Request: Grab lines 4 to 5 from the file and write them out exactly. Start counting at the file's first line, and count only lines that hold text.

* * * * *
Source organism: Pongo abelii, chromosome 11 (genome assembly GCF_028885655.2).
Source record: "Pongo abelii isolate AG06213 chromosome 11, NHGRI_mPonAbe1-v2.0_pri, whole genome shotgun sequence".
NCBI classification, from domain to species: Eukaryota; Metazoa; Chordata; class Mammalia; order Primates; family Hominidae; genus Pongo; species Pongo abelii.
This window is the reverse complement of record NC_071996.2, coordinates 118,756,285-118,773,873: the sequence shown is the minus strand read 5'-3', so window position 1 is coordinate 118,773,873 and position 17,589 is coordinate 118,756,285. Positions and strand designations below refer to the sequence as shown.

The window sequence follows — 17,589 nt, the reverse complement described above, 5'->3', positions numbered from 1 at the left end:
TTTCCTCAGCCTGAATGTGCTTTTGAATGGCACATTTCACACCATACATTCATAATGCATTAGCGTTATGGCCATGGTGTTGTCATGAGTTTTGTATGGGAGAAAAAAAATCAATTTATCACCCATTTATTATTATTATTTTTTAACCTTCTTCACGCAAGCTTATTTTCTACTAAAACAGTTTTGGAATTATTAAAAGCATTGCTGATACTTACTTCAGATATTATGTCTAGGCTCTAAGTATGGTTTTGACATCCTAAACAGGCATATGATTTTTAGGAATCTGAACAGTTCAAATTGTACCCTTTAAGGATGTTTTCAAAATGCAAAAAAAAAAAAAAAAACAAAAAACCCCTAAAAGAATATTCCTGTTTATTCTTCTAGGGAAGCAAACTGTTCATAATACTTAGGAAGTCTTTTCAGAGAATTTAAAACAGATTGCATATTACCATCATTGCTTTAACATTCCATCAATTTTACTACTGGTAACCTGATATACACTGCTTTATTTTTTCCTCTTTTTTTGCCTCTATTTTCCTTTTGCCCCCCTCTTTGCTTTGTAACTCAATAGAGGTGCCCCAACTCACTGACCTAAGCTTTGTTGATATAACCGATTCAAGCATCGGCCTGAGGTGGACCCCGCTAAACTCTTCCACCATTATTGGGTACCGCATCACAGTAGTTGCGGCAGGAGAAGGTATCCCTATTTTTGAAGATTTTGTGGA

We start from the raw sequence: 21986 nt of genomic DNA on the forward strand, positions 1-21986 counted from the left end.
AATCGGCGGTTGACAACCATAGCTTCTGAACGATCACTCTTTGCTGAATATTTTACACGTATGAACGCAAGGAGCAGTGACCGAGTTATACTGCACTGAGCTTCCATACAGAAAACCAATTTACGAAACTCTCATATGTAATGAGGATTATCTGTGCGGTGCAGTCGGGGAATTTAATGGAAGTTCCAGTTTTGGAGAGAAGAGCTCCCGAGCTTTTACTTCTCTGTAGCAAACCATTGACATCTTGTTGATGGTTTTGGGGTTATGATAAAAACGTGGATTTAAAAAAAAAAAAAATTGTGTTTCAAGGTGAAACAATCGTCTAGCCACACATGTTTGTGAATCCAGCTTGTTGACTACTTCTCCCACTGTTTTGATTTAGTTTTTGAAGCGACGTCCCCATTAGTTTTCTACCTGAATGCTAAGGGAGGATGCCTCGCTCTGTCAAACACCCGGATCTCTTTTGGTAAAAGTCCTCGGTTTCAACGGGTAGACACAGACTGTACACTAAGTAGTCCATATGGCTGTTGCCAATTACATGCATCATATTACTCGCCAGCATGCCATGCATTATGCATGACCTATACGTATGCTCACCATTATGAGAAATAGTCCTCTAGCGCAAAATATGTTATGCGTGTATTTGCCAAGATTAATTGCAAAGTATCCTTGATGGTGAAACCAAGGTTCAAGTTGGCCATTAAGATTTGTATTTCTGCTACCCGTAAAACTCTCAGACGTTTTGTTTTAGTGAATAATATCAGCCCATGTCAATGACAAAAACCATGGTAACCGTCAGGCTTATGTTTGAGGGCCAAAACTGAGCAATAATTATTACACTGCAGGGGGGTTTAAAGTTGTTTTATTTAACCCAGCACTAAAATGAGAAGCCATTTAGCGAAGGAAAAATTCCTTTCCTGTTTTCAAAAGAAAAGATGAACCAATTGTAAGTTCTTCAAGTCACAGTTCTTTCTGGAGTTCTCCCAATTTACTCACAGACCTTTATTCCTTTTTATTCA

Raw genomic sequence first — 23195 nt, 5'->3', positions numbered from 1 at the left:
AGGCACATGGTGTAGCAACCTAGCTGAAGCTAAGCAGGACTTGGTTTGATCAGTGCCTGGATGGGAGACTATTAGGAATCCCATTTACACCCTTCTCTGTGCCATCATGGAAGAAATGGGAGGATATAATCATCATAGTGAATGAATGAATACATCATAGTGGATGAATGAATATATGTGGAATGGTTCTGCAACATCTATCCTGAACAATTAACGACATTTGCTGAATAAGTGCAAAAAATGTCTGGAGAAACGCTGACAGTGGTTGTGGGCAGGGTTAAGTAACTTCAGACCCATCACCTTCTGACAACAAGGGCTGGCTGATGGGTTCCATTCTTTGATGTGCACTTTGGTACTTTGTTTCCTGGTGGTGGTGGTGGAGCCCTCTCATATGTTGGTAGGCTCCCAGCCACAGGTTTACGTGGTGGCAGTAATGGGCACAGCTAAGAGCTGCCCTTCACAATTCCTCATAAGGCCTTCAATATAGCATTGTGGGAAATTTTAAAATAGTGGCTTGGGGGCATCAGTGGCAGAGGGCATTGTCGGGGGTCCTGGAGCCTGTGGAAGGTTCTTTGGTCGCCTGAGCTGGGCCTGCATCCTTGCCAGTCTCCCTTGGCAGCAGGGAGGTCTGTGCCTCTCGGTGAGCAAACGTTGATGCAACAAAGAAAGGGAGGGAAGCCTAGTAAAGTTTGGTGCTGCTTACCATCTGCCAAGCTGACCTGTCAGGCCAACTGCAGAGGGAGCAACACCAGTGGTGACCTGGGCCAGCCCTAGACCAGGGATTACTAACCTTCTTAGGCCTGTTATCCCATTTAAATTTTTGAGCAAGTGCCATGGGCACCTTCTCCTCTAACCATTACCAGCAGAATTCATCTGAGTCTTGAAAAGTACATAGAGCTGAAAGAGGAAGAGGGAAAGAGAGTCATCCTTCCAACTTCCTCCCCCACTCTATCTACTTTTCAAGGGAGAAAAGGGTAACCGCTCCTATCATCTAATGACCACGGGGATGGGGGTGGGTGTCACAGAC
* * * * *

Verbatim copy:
This window is the reverse complement of record NC_071996.2, coordinates 118,756,285-118,773,873: the sequence shown is the minus strand read 5'-3', so window position 1 is coordinate 118,773,873 and position 17,589 is coordinate 118,756,285. Positions and strand designations below refer to the sequence as shown.

The window sequence follows — 17,589 nt, the reverse complement described above, 5'->3', positions numbered from 1 at the left end: